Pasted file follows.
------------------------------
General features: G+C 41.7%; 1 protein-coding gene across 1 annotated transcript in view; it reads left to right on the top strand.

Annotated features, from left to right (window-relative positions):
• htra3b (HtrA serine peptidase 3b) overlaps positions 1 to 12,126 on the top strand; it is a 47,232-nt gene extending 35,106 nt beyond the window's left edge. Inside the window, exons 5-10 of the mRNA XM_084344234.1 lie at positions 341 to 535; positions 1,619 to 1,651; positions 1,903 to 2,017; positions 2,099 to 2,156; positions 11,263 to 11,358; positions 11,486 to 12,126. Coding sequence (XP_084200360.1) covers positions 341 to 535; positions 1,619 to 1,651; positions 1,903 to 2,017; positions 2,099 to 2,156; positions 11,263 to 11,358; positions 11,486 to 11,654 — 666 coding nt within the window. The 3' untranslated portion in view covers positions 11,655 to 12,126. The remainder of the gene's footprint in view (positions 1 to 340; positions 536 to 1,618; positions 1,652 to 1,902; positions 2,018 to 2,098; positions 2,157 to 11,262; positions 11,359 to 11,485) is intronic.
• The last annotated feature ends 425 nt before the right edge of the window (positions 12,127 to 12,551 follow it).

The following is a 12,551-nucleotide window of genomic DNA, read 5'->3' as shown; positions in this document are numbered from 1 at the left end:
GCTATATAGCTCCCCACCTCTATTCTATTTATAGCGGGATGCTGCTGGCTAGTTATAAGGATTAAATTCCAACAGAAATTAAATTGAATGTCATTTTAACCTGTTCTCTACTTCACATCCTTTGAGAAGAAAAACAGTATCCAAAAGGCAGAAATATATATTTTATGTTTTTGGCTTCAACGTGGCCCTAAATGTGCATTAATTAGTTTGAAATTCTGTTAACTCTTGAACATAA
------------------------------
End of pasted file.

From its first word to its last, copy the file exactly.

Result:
General features: G+C 41.7%; 1 protein-coding gene across 1 annotated transcript in view; it reads left to right on the top strand.

Annotated features, from left to right (window-relative positions):
• htra3b (HtrA serine peptidase 3b) overlaps positions 1 to 12,126 on the top strand; it is a 47,232-nt gene extending 35,106 nt beyond the window's left edge. Inside the window, exons 5-10 of the mRNA XM_084344234.1 lie at positions 341 to 535; positions 1,619 to 1,651; positions 1,903 to 2,017; positions 2,099 to 2,156; positions 11,263 to 11,358; positions 11,486 to 12,126. Coding sequence (XP_084200360.1) covers positions 341 to 535; positions 1,619 to 1,651; positions 1,903 to 2,017; positions 2,099 to 2,156; positions 11,263 to 11,358; positions 11,486 to 11,654 — 666 coding nt within the window. The 3' untranslated portion in view covers positions 11,655 to 12,126. The remainder of the gene's footprint in view (positions 1 to 340; positions 536 to 1,618; positions 1,652 to 1,902; positions 2,018 to 2,098; positions 2,157 to 11,262; positions 11,359 to 11,485) is intronic.
• The last annotated feature ends 425 nt before the right edge of the window (positions 12,127 to 12,551 follow it).

The following is a 12,551-nucleotide window of genomic DNA, read 5'->3' as shown; positions in this document are numbered from 1 at the left end:
GCTATATAGCTCCCCACCTCTATTCTATTTATAGCGGGATGCTGCTGGCTAGTTATAAGGATTAAATTCCAACAGAAATTAAATTGAATGTCATTTTAACCTGTTCTCTACTTCACATCCTTTGAGAAGAAAAACAGTATCCAAAAGGCAGAAATATATATTTTATGTTTTTGGCTTCAACGTGGCCCTAAATGTGCATTAATTAGTTTGAAATTCTGTTAACTCTTGAACATAA